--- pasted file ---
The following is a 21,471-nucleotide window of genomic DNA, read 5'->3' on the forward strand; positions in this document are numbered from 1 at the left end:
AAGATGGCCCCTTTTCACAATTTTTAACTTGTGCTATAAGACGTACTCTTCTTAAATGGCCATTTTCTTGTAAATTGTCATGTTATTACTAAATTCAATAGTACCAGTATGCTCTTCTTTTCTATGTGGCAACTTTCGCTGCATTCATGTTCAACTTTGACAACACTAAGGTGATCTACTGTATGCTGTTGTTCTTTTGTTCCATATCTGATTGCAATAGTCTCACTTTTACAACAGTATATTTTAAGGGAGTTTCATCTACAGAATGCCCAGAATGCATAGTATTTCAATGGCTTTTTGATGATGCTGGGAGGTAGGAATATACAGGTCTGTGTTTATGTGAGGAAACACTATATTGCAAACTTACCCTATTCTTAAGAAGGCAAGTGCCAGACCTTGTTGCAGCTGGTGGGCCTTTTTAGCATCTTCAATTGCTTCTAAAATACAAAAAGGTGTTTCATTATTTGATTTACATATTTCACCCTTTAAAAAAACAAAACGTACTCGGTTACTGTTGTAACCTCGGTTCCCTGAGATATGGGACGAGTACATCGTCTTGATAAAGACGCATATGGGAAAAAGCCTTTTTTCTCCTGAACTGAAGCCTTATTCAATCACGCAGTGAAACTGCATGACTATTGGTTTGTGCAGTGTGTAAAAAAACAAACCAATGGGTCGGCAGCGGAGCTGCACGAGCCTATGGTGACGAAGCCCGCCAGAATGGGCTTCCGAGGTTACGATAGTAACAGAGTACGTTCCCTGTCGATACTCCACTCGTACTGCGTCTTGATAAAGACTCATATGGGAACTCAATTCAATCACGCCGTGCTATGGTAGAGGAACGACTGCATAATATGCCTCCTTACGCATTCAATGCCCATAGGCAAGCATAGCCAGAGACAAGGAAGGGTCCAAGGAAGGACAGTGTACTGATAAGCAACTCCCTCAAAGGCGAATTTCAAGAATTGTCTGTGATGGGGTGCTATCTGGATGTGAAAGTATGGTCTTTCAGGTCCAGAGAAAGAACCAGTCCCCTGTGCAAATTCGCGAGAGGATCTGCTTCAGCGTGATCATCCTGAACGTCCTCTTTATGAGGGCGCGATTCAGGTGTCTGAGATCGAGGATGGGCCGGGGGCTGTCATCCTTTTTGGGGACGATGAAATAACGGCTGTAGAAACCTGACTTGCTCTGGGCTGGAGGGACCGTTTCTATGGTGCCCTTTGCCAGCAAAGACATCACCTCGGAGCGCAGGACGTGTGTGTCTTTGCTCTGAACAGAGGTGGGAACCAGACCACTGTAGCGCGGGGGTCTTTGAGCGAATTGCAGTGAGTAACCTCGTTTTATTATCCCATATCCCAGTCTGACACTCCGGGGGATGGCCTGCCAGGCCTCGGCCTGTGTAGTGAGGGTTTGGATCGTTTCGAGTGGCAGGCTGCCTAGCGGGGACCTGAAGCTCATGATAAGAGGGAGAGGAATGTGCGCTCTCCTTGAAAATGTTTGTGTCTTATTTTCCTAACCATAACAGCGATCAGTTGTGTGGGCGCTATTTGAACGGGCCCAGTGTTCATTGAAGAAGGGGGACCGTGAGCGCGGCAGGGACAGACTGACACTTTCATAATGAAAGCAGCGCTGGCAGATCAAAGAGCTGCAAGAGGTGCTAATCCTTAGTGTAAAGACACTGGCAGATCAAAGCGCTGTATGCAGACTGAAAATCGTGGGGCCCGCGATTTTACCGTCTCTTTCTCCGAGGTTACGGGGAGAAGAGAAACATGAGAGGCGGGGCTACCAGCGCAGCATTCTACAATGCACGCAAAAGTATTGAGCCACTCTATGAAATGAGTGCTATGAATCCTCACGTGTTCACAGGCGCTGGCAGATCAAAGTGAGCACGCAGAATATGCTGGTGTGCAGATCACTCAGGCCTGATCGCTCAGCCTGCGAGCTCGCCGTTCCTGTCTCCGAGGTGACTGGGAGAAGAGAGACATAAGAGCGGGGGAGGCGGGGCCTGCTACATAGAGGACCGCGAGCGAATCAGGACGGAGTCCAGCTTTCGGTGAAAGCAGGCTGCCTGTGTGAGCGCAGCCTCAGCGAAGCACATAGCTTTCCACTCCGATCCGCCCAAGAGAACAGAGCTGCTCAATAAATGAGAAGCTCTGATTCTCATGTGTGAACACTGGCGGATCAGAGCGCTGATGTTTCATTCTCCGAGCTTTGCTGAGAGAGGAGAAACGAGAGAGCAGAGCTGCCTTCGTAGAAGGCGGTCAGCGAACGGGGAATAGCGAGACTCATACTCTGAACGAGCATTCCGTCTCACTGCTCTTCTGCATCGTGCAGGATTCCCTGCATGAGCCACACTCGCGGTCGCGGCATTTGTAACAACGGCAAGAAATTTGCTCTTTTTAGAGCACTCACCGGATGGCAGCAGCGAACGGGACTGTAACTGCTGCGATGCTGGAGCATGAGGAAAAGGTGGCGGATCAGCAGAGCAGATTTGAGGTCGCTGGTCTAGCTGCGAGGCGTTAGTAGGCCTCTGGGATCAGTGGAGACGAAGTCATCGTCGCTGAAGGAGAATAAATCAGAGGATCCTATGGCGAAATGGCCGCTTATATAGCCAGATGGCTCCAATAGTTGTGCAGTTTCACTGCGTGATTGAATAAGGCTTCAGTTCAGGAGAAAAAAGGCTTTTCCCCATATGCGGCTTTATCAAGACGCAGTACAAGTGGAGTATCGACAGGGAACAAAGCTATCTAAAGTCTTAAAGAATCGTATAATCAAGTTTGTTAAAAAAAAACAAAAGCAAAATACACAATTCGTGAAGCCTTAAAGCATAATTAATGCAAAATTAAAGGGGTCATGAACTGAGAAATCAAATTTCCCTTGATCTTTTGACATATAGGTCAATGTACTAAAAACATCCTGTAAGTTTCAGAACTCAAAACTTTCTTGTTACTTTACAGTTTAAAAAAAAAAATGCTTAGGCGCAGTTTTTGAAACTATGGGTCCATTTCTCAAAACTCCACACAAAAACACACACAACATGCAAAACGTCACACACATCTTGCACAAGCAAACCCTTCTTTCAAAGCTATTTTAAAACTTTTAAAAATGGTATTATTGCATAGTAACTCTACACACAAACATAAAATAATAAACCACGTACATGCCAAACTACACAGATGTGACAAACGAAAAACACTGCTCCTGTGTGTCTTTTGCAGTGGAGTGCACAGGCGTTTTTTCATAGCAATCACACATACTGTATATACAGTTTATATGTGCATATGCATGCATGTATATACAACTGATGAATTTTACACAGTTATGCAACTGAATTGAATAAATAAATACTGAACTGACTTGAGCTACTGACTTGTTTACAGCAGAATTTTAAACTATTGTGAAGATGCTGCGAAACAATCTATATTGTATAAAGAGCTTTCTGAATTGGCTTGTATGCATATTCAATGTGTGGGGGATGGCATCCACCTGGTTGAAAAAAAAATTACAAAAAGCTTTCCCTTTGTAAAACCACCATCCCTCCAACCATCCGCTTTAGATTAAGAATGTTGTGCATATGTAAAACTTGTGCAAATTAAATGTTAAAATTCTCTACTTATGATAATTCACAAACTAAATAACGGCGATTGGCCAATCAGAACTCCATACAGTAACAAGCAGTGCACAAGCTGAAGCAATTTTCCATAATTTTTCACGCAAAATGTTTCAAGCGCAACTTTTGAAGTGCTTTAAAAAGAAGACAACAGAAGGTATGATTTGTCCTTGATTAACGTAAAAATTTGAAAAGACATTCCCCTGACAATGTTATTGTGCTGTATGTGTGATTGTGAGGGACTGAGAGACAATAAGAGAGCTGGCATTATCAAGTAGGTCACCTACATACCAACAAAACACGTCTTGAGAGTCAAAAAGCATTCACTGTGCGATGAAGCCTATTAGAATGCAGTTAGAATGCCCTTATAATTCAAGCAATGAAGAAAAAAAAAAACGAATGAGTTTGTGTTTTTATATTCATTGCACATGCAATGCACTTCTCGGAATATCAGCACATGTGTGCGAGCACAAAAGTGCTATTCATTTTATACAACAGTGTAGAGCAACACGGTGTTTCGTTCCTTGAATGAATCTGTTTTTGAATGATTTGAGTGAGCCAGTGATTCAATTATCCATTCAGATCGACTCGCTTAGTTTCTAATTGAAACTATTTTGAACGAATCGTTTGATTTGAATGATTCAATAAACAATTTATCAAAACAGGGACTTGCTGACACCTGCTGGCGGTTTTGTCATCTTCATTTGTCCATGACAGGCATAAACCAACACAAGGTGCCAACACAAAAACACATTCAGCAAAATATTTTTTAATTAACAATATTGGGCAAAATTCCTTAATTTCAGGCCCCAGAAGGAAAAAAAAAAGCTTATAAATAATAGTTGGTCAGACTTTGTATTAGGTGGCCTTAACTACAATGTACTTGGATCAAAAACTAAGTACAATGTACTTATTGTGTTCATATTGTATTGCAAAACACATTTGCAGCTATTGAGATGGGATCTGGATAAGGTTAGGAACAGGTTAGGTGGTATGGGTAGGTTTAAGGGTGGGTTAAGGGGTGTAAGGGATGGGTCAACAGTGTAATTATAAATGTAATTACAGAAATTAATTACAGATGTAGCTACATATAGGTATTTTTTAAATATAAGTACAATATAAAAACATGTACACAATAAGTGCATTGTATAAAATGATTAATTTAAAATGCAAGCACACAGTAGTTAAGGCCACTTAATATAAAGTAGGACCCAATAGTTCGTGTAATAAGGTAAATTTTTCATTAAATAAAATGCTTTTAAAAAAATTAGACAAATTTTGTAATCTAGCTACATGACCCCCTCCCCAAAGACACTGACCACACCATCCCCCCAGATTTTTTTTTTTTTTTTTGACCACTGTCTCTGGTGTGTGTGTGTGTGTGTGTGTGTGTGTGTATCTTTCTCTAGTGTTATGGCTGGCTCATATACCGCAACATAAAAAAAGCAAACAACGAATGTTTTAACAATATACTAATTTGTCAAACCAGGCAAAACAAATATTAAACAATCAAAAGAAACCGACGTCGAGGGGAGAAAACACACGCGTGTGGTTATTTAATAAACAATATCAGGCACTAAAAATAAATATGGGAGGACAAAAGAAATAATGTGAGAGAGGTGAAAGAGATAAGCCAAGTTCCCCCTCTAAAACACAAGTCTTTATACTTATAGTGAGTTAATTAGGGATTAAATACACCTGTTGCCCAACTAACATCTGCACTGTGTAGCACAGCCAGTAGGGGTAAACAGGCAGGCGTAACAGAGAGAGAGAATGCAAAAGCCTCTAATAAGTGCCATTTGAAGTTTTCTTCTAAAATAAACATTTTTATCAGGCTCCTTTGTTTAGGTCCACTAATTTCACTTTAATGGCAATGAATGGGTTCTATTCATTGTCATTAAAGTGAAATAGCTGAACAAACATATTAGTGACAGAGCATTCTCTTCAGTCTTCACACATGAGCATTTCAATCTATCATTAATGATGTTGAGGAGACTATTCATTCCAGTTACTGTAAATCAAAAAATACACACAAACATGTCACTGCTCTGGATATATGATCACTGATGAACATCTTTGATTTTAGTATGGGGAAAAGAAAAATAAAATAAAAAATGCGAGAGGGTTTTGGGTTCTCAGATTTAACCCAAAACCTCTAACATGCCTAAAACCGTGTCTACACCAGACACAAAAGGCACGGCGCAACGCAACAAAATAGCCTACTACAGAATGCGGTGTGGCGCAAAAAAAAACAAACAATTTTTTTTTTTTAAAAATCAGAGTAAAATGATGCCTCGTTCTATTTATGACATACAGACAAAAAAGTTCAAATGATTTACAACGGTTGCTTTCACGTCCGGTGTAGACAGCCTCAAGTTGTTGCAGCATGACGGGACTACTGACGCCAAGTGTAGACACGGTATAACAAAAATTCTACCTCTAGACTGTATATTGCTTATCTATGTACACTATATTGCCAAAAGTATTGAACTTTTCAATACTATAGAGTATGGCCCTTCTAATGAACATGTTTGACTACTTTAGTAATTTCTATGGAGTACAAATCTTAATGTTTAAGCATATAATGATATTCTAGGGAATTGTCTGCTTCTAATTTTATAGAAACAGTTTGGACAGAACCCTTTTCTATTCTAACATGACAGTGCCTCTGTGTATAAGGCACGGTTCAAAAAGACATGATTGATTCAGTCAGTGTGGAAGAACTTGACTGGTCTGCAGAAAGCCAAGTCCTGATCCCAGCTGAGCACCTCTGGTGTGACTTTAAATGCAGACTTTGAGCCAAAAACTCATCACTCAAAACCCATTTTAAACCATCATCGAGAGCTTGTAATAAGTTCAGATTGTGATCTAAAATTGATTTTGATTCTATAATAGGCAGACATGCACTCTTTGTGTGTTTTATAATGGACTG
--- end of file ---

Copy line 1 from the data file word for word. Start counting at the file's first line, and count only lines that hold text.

The following is a 21,471-nucleotide window of genomic DNA, read 5'->3' on the forward strand; positions in this document are numbered from 1 at the left end: